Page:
This is directly where effective online and other media exploitation of the rope-a-dope strategy becomes so effective.

I also strongly believe that it is a mistake to frame the divide as simply identity driven or by "membership in and loyalty to members of their cultural group".

We live in a time of disruptive change. There is a huge economic divide between those who are benefiting and those who are suffering the most. The separation is cultural, but also geographic.

I think that Amazon makes a good case study.

There are those in locations best poised to benefit or at least not lose catastrophically by the coming changes:

Amazon is also a big part of the Gentrification of downtown Seattle. This creates winners, but also losers who drift off in to less economically central locations, thus further inhibiting the ability of future success.

There are other, distant, places that are subsidizing Amazon, specifically Jeff Bezos, but barely scraping by: An Amazon warehouse is a poor substitute for the unionized industrial jobs that used to dominate Ohio's economy. It is no wonder that some people want to look at a hypothetical future as if it can be done through a rear view mirror.

And what are those workers supposed to think when they read that billionaire Bezos is donating millions to scholarships for DACA students? Where are their scholarship opportunities?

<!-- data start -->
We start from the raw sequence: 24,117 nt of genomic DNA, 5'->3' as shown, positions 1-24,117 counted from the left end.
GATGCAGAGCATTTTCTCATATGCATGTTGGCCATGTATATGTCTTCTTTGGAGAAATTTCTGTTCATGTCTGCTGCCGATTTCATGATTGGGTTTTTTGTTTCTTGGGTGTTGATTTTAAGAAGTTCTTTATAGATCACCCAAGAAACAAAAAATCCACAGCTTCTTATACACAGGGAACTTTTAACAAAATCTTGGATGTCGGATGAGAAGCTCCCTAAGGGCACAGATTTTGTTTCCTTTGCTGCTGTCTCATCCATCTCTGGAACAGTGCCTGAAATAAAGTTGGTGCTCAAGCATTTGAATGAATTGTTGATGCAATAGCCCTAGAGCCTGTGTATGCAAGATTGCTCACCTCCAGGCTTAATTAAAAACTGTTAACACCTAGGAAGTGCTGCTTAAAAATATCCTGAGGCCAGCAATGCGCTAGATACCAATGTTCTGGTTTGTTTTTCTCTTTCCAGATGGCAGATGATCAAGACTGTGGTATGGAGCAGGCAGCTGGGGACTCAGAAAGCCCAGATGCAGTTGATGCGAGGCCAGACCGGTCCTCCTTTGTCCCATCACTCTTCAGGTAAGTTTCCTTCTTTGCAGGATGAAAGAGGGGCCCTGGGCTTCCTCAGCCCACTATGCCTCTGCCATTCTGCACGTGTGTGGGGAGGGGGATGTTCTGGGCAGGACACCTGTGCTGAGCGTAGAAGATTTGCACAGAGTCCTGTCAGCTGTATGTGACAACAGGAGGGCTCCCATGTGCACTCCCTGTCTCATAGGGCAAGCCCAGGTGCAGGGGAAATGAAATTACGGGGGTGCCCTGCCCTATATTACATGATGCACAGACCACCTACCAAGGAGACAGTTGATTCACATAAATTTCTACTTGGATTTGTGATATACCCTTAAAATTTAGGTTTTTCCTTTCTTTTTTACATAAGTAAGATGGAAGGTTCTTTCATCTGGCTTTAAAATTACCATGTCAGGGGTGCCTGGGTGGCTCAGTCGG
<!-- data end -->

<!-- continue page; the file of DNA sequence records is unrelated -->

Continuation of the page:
Politically, it is easier to figure out how to exploit the socio-economic and cultural divide than it is to cross it and work to knit the country back together again.

I think that the academic study of cultural cognition has a key role to play in creating the sorts of understandings needed for real progress overall, but I'm concerned that it is operating with too constricted a field of view.

If we want to understand communication and social change, I think that Chamath Palihapitiy is a good resource. He is the former Facebook VP for social growth and currently a venture capitalist as CEO of Social Capital. See: and

January 19, 2018 | Unregistered CommenterGaythia Weis

For Dan and fellow p-haters:

January 19, 2018 | Unregistered CommenterJonathan

@Jonathan-- nice

January 19, 2018 | Registered CommenterDan Kahan

"Baits", not "bates".

January 19, 2018 | Unregistered CommenterPMJ

@PMJ-- many thanks!

January 19, 2018 | Registered CommenterDan Kahan


Is it a coincidence that two of the three examples picked (gun rights, vaccination, and evolution) are examples of conservatives using the tactic, and none with liberals using the tactic? What reaction would you expect that to trigger among conservatives, according to the SOSC Rope-a-dope hypothesis?

My first reaction was to argue with the examples you'd picked, and then I realised what I was doing, and why.